Alleging the Baltimore School District uses a funding formula that violates the laws of Maryland, a group of charter schools has brought suit in Circuit Court. Moreover, the lawsuit as filed claims the district’s actions negatively impact the schools’ ability to serve thousands of their students.
Dainique Dolly, a principal of one of the charter schools, stated, “We were hoping it would not come to this, but we’ve reached a point where we have to stand up for our children and families.” There are a total of eight charter schools listed in the lawsuit. These schools serve collectively at least 3,600 of the 13,700 students who are enrolled in charter schools in the district. This group also includes some of the schools considered as the highest-performing among all schools in the city.
According to the charter funding complaint, a proposed new funding formula would significantly hurt the economic survivability of the schools. The group claims the change is a violation of the contractual obligations of the city and would leave them unable to pay for teachers, books and other expenses.
City school leadership expressed dismay over the filing of the lawsuit, indicating they had hoped for additional discussion on the matter. Although they had not reviewed the documents the officials said they saw the new proposal as a way to “refine a model that ensures continuation of commensurate funding for all students and schools — charters and non-charters.”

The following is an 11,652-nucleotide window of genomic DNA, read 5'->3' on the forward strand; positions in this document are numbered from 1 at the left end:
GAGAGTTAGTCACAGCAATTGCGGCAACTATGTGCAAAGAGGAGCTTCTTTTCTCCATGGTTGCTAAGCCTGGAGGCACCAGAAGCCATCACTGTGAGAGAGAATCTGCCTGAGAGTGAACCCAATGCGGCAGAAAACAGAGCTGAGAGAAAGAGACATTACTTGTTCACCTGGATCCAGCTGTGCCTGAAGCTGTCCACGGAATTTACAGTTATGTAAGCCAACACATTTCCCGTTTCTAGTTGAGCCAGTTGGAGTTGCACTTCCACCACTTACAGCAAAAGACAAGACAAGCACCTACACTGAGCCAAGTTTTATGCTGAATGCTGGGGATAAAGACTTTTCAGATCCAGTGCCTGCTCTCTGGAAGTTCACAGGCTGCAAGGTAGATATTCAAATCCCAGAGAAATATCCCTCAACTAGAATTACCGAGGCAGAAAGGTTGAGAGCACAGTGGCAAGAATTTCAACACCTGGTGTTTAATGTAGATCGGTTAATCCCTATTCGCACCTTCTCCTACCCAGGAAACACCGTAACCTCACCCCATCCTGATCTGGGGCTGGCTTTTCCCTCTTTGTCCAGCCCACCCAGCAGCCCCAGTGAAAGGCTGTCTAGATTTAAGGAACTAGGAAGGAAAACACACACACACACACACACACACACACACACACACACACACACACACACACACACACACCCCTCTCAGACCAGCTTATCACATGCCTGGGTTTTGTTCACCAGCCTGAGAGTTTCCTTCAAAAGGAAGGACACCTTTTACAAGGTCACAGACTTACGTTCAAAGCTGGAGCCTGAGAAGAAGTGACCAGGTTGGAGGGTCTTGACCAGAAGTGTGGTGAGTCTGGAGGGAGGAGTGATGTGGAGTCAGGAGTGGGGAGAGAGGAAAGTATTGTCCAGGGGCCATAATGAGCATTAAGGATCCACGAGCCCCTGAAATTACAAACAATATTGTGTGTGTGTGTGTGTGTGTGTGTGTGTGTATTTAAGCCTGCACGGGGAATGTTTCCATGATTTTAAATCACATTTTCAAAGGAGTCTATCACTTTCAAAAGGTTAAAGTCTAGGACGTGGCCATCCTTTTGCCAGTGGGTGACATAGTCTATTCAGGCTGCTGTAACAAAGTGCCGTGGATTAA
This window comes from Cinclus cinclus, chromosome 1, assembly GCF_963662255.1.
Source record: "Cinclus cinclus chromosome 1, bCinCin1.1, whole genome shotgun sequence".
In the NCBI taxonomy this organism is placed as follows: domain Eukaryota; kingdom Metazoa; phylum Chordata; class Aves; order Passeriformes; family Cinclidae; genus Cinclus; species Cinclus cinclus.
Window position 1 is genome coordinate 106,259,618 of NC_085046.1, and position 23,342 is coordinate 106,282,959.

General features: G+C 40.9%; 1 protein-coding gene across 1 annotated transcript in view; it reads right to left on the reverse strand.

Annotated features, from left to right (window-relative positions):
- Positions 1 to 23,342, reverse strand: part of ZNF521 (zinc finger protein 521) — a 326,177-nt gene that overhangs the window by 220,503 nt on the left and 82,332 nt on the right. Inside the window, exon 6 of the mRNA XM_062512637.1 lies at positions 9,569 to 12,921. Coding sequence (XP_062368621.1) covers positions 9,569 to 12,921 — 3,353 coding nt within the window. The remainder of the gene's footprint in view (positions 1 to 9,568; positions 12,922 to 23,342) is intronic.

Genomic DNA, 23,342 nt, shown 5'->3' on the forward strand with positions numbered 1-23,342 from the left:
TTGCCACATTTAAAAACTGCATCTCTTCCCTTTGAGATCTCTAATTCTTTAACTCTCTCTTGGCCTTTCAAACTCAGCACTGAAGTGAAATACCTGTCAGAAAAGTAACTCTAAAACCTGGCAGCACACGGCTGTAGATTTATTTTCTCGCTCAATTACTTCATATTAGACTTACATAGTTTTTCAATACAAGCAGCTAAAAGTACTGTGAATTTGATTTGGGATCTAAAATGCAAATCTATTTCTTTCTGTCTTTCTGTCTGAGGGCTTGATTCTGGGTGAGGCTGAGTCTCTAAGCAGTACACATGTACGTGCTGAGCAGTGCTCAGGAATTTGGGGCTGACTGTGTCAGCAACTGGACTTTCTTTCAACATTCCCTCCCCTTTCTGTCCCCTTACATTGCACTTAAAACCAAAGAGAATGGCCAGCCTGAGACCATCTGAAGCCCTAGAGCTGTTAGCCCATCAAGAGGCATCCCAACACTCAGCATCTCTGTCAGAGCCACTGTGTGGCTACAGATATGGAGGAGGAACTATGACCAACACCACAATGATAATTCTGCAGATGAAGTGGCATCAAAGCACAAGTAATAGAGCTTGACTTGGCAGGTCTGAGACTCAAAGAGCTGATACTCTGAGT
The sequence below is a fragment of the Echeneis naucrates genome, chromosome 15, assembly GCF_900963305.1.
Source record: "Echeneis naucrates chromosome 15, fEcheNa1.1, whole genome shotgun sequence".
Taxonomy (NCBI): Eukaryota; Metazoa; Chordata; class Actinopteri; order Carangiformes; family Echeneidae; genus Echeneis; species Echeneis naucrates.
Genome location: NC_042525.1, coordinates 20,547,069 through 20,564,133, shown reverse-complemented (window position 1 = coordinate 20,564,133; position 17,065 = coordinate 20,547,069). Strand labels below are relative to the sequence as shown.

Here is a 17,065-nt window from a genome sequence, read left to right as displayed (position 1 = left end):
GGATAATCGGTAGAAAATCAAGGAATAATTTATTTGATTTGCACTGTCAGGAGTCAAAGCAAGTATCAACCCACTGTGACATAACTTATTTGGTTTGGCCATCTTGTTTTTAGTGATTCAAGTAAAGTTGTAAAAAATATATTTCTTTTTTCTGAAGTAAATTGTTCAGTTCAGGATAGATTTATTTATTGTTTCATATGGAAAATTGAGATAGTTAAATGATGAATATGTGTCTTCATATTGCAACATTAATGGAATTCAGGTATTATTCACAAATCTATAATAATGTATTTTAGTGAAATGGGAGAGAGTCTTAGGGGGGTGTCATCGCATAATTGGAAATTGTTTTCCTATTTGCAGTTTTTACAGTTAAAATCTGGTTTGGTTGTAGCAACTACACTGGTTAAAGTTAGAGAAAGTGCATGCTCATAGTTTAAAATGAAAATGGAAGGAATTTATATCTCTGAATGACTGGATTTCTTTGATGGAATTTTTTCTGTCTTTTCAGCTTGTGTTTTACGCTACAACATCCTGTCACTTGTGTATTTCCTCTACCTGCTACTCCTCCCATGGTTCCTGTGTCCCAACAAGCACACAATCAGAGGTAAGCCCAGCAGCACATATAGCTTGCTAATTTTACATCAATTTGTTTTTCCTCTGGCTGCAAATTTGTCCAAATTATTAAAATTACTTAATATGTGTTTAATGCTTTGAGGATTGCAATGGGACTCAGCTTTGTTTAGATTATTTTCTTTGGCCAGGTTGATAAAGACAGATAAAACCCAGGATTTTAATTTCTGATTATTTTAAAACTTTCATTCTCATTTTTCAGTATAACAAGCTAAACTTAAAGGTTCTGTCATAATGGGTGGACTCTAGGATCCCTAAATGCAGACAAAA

Dolly responded that her group viewed the anticipated action from another perspective. She opined that the school district was “backsliding from a more transparent system, where funds follow children to the classroom, to the old ways of controlling dollars and centralized decisions.”
The controversy arises over the interpretation of the intent and literal meaning of state funding laws and formulas. According to the numbers, the district now spends about $15,000 per student per year. This includes direct allocations (totaling $9,387 in 2014) and services provided by the district. The literal interpretation of the funding formula would have the district providing approximately $13,000 to the charter schools for each student. The district contends this amount is neither practical nor sustainable.
It now appears that repeated failures at efforts at mediate the issue will now require the courts to sort it out.